Show Archive

Tuesday 20th October 2020.

October 20, 2020

It is a big welcome back to the show Pituka Ortega Heilbron, we talked in September about the Cinema Sanitas. Well, it is time for this month showings, two movies that will run from 7pm on the 23rd to midnight on the Sunday 25th. A great choice of movies:

● The avant world premiere of the Panamanian documentary Higher Grounds, the
debut of Stuart and Nanette Svenson; tells the story of how through collaborative
competition, a group of coffee growers from the highlands of Chiriquí managed to
position Panama and its coffee as one of the best in the world.
Synopsis: The film explores variety, farming practice, and processing
innovation—notions traditionally associated only with winemaking—and shows how
through collaborative competition, the Panamanian growers are banding together to
raise the bar for coffee worldwide. Featuring interviews with award-winning coffee
producers in Panama and global coffee celebrities, as well as stunning footage of
Panama’s breathtaking highlands, HIGHER GROUNDS concludes with a hard look at the
sustainability of specialty coffee, the implications for developing-region producers,
and how Panama offers a model for the rest of the world.
● The inspiring documentary The Biggest Little Farm (2018) from the award winning
director John Chester.
Synopsis: The Biggest Little Farm follows two dreamers and a dog on an odyssey to
bring harmony to both their lives and their land. John and Molly make a choice that
takes them out of the city and onto 200 acres in the foothills of Ventura County,
naively endeavoring to build one of the most diverse farms of its kind in complete
coexistence with nature. The land they’ve chosen, however, is utterly depleted of
nutrients and suffering from a brutal drought. The film chronicles eight years of
daunting work as they attempt to create the utopia they seek, planting 10,000 orchard
trees and over 200 different crops, and bringing in animals of every kind – including an
unforgettable pig named Emma and her best friend, Greasy the rooster. When the
farm’s ecosystem finally begins to reawaken, so does the Chesters’ hope – but as their
plan to create perfect harmony takes a series of wild turns, they realize that to survive
they will have to reach a far greater understanding of the intricacies and wisdom of
nature, and of life itself.
Availability:   Both screenings will be free of charge, with limited VOD-type views through the Eventive
The movies will be available starting Friday, October 23 @ 7:00 p.m. until Sunday,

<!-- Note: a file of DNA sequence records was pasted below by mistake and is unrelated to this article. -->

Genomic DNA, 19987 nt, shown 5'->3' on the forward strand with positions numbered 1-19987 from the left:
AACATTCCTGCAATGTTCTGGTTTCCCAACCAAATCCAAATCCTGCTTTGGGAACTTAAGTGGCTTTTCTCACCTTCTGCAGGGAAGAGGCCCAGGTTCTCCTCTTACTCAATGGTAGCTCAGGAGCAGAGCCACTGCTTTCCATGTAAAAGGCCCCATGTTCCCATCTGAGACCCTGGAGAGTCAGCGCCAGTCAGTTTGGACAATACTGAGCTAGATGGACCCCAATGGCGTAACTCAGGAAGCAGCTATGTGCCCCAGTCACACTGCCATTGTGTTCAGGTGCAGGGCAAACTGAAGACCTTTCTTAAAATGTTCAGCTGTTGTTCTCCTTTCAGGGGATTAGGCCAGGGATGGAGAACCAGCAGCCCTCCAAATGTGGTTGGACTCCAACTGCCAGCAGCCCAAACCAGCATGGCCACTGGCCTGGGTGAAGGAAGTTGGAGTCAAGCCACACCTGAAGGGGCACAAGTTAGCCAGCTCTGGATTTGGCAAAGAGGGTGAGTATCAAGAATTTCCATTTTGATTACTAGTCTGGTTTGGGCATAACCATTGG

October 25 11:59 p.m.
Screenings for Higher Grounds will be exclusive for Panama territory.
Screenings for The Biggest Little Farm will be available to the entire Central American
region. Language: English with spanish subtitles.
Q&A´s & Conversations
Two Q & As’s with each director of the programmed films followed by conversations with
different panelists:
Stuart Svenson / Higher Grounds: We will present a casual conversation between Pituka
and Stuart where they tell us about the research, filming and post-production process of their
documentary. Available from Friday, October 23 at 7:00 p.m. until Sunday, October 25 11:59
Conversation: “Entrepreneurship, cultural identity of Coffee” with Wilford Lamastus Jr.
(Elida Estates), Rachel Peterson (Hacienda La Esmeralda) and Ricardo Koyner (Kotowa Farms),
who from their experience as coffee growers will expand the important implications of what is
happening with the flourishing and successful coffee industry of Panamá.
John Chester / The Biggest Little Farm: We will present a casual conversation between
Pituka and Stuart where they tell us about the research, filming and post-production process
of their documentary. Available from Friday, October 23 at 7:00 p.m. until Sunday, October 25
11:59 p.m.
Conversation: “Farm Ecosystems” with Lourdes Guerra Suarez (La Granjerita) and Rolando
Chamorro (Hacienda Mamecillo), Panamanian farmers who are currently leaders of the
sustainable farming movement in the country.
Free access worldwide
Essay contest
The activity will be open to all Panamanians and foreign residents of the Republic of Panama,
over 18 years of age. Each series, September, October and November, will have its contest.